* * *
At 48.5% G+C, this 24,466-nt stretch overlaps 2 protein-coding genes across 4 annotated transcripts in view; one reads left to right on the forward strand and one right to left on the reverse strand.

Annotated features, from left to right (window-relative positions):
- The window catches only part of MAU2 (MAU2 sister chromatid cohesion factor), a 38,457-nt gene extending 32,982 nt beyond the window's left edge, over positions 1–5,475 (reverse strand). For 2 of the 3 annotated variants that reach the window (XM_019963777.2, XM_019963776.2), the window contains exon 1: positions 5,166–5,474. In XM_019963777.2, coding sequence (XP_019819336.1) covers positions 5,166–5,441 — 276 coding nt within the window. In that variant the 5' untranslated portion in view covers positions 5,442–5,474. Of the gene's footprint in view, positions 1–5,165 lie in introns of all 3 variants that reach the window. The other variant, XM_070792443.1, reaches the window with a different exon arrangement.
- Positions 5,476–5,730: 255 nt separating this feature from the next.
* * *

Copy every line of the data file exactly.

At 48.5% G+C, this 24,466-nt stretch overlaps 2 protein-coding genes across 4 annotated transcripts in view; one reads left to right on the forward strand and one right to left on the reverse strand.

Annotated features, from left to right (window-relative positions):
- The window catches only part of MAU2 (MAU2 sister chromatid cohesion factor), a 38,457-nt gene extending 32,982 nt beyond the window's left edge, over positions 1–5,475 (reverse strand). For 2 of the 3 annotated variants that reach the window (XM_019963777.2, XM_019963776.2), the window contains exon 1: positions 5,166–5,474. In XM_019963777.2, coding sequence (XP_019819336.1) covers positions 5,166–5,441 — 276 coding nt within the window. In that variant the 5' untranslated portion in view covers positions 5,442–5,474. Of the gene's footprint in view, positions 1–5,165 lie in introns of all 3 variants that reach the window. The other variant, XM_070792443.1, reaches the window with a different exon arrangement.
- Positions 5,476–5,730: 255 nt separating this feature from the next.